Not long ago I read Hubert Dreyfus’ On the Internet, and found it pretty interesting. He makes the case that the cyberenthusiasts’ vision of people becoming disembodied minds when they go online is, to use a phrase popular with the kids, bogus.
Dreyfus’s deep point is that learning isn’t just something that involves our brains processing information, with our senses (e.g., sight, hearing) just serving as inputs. Rather, our bodies are deeply, profoundly involved in our understanding of the world, and are very much part of the process of formal learning. Further, a lot of what we learn happens informally, even unconciously; and once you get above mere rule-learning, you get into a realm in which knowledge is communicated culturally. You don’t so much learn stuff, as learn how to be wise about things (or at least expert in them). One important aspect is this is that much of that knowledge is tacit knowledge– knowledge that is not codified, nad perhaps can’t be, but nonetheless seems to be shared by members of a group (and indeed helps define that group).
Bottom line: distance education won’t work, because while it may be a more efficient / convenient way to pipe information to people, learning involves MUCH more than just information processing. There’s no escaping our bodies, and that’s not a bad thing. We learn a lot from them.
When I read On the Internet, I found it to be a pretty convincing argument overall. It was a bit defensive about old-fashioned classroom teaching (I found its discussion of the virtue of lectures to be especially prickly, but maybe that was just me). But Natural-Born Cyborgs makes a compelling argument that our bodies are far less fixed and stable entities than we normally realize. You can do simple experiments that play with our perceptions of how tall we are, how we see, etc.. If this is so– if Clark is right– where does that leave the argument of On the Internet? (Clark actually talks briefly about Dreyfus, but doesn’t say much about On the Internet.)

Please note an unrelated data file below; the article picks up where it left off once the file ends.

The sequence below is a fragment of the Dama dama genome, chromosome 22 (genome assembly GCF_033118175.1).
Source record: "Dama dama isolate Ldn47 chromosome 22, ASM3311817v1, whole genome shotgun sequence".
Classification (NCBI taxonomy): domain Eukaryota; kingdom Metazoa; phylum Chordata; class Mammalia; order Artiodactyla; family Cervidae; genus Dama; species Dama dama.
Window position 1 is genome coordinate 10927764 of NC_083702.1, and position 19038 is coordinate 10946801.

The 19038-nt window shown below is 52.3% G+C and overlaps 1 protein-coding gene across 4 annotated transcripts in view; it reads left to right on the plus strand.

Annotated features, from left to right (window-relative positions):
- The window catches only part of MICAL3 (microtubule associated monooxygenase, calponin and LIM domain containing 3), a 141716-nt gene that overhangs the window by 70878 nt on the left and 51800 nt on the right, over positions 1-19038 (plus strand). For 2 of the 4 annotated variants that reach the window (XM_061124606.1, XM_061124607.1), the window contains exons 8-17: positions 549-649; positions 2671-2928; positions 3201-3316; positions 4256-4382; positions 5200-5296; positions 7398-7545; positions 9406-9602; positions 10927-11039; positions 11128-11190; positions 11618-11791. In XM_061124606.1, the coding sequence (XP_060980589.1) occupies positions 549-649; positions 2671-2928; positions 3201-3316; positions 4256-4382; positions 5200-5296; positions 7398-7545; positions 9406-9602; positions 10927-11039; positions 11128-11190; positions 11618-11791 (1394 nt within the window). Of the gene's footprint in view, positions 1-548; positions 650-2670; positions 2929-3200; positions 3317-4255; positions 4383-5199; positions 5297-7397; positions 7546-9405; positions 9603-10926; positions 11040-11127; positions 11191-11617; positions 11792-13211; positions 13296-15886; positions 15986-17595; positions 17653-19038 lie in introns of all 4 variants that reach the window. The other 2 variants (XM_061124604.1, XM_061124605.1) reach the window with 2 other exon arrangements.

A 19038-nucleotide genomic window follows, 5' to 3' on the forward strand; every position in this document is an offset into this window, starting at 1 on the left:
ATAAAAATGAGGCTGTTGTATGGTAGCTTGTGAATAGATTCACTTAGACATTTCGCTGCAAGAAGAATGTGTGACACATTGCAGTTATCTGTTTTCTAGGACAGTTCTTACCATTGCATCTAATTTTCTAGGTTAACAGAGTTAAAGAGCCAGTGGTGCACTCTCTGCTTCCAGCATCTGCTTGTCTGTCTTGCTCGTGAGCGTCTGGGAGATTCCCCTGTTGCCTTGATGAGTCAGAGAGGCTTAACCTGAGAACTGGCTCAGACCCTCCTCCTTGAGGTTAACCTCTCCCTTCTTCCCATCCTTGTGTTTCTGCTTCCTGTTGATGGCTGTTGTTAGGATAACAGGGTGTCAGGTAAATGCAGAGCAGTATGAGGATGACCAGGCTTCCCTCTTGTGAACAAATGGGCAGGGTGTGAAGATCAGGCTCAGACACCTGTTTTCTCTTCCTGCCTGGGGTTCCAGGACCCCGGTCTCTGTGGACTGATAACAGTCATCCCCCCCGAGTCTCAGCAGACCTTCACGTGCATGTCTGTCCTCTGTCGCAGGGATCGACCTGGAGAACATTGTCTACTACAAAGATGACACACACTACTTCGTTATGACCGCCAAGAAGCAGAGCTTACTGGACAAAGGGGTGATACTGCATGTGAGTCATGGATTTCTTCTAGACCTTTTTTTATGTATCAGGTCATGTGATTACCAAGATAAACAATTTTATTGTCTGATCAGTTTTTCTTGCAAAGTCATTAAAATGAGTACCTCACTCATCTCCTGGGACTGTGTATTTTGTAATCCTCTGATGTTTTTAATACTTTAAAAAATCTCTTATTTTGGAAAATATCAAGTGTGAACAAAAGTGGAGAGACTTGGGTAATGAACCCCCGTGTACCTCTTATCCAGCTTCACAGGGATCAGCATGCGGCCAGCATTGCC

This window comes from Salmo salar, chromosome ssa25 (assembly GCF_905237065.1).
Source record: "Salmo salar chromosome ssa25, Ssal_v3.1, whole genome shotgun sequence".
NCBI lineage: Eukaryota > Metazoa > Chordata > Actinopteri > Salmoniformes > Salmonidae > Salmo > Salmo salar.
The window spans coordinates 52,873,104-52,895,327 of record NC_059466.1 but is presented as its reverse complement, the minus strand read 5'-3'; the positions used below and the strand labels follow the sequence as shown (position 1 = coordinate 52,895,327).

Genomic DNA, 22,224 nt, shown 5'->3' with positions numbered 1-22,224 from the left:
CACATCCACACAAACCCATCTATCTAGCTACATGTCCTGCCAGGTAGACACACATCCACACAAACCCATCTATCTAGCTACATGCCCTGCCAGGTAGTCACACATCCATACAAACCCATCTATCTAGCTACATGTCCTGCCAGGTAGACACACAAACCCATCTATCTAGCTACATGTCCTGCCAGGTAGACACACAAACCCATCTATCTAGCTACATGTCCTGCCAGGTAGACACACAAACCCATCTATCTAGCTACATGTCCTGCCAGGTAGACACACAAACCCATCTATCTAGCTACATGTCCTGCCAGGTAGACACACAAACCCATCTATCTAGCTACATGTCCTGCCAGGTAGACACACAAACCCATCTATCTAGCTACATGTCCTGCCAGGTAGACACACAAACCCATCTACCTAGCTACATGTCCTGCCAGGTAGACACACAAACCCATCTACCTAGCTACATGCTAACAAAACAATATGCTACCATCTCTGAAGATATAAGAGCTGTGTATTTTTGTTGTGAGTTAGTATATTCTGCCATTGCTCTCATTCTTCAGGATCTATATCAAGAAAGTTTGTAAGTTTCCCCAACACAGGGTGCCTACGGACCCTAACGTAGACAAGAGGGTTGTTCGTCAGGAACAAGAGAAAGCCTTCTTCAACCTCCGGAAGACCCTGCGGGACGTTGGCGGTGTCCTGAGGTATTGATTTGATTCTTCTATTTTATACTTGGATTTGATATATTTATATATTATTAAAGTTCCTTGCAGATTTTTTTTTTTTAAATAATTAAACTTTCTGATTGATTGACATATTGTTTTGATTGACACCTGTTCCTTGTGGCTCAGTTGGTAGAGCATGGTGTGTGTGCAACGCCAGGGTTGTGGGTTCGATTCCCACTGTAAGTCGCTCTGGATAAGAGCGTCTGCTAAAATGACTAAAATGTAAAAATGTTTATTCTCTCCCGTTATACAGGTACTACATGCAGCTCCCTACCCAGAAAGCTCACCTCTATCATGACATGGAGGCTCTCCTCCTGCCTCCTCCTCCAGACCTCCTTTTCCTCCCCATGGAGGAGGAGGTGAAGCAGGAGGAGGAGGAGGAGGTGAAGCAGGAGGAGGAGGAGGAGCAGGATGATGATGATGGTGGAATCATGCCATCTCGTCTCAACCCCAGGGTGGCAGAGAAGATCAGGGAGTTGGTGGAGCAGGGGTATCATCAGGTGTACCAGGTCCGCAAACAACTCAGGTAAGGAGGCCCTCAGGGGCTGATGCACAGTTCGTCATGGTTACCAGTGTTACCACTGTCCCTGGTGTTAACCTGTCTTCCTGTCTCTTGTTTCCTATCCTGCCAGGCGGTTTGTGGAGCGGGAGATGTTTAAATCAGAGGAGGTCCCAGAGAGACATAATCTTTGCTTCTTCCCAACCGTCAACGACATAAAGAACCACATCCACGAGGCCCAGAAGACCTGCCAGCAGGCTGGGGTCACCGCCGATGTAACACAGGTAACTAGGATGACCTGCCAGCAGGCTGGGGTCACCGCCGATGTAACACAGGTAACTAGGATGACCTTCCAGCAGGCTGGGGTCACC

I think the answer is this: Yes, Dreyfus is quite right that there are things that we learn through embodiment that cannot be replicated through today’s computers: the best course at the University of Phoenix cannot be as good as the best face-to-face course. And yes, soaking up tacit knowledge is a key part of what happens in advanced forms of learning (like graduate training). You could add that there are forms of learning that only happen in groups, and cannot ever happen via asynchronous learning (think of studying music, and the centrality of rehearsals and group performances in the training of musicians as performers and professionals); to say nothing of the forms of knowledge that you pick up through physical practice (plumbing and medicine, to give two examples).
This is all true… for today’s computers. The experience of interacting with WIMP interface (windows, icons, mouse, and pull-down menu) is pretty impoverished, and not one that can support the sort of close mind-technology meld that he argues humans are so good at. We may agonize over computers, and spend a lot of time with them, but that doesn’t mean we’re developing deep, mind-changing relationships with them. So it’s no surprise that they can’t hold a candle to the classroom. (Computers can also be surprisingly intrusive and disruptive in a classroom: leaving aside their ability to allow students to tune out and play Freecell, the various distractions of computer use– people leaning over their machines, looking at screens rather than each other, the clatter of keys, the whirr of fans– all work to break the social fabric of a class.)
But will that be true in the future? I think Clark would argue that 1) our bodies are not the fixed entities that On the Internet assumes they are, and 2) the technologies that Natural Born Cyborgs talks about– the ones that move us closer to worlds of ubiquitous or tangible computing– will be much easier to use, will allow a closer integration of user and technology, and extend our sense of self in ways that desktops cannot. If indeed these technologies “really do expand and alter the shape of the psychological processes that make us who we are,” (NBC, p. 32), then I think Clark has a winning argument. But that’s a very high threshhold for any technology to cross.